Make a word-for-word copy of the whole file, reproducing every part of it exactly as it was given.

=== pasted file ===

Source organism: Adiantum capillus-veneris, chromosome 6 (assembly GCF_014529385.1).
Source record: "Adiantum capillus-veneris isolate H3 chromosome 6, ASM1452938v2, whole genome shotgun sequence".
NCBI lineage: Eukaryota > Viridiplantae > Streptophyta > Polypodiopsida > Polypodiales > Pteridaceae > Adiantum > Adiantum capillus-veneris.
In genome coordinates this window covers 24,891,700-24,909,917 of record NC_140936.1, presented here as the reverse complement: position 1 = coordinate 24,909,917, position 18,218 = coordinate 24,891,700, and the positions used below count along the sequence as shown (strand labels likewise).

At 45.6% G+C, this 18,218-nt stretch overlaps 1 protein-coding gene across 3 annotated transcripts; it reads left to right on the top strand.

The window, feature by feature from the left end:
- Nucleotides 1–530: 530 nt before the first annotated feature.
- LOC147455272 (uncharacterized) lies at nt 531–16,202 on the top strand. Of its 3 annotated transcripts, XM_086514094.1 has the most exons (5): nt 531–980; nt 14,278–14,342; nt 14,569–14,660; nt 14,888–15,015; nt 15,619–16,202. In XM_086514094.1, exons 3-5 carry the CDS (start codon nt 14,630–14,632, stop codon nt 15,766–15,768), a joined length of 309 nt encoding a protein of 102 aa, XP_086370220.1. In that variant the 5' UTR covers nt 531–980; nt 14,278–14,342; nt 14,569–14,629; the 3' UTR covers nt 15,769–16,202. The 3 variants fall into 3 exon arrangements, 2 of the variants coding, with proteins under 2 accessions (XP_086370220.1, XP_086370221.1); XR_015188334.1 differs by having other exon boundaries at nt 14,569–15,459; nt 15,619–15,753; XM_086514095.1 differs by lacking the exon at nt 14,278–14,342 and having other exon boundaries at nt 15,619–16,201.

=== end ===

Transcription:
Source organism: Adiantum capillus-veneris, chromosome 6 (assembly GCF_014529385.1).
Source record: "Adiantum capillus-veneris isolate H3 chromosome 6, ASM1452938v2, whole genome shotgun sequence".
NCBI lineage: Eukaryota > Viridiplantae > Streptophyta > Polypodiopsida > Polypodiales > Pteridaceae > Adiantum > Adiantum capillus-veneris.
In genome coordinates this window covers 24,891,700-24,909,917 of record NC_140936.1, presented here as the reverse complement: position 1 = coordinate 24,909,917, position 18,218 = coordinate 24,891,700, and the positions used below count along the sequence as shown (strand labels likewise).

At 45.6% G+C, this 18,218-nt stretch overlaps 1 protein-coding gene across 3 annotated transcripts; it reads left to right on the top strand.

The window, feature by feature from the left end:
- Nucleotides 1–530: 530 nt before the first annotated feature.
- LOC147455272 (uncharacterized) lies at nt 531–16,202 on the top strand. Of its 3 annotated transcripts, XM_086514094.1 has the most exons (5): nt 531–980; nt 14,278–14,342; nt 14,569–14,660; nt 14,888–15,015; nt 15,619–16,202. In XM_086514094.1, exons 3-5 carry the CDS (start codon nt 14,630–14,632, stop codon nt 15,766–15,768), a joined length of 309 nt encoding a protein of 102 aa, XP_086370220.1. In that variant the 5' UTR covers nt 531–980; nt 14,278–14,342; nt 14,569–14,629; the 3' UTR covers nt 15,769–16,202. The 3 variants fall into 3 exon arrangements, 2 of the variants coding, with proteins under 2 accessions (XP_086370220.1, XP_086370221.1); XR_015188334.1 differs by having other exon boundaries at nt 14,569–15,459; nt 15,619–15,753; XM_086514095.1 differs by lacking the exon at nt 14,278–14,342 and having other exon boundaries at nt 15,619–16,201.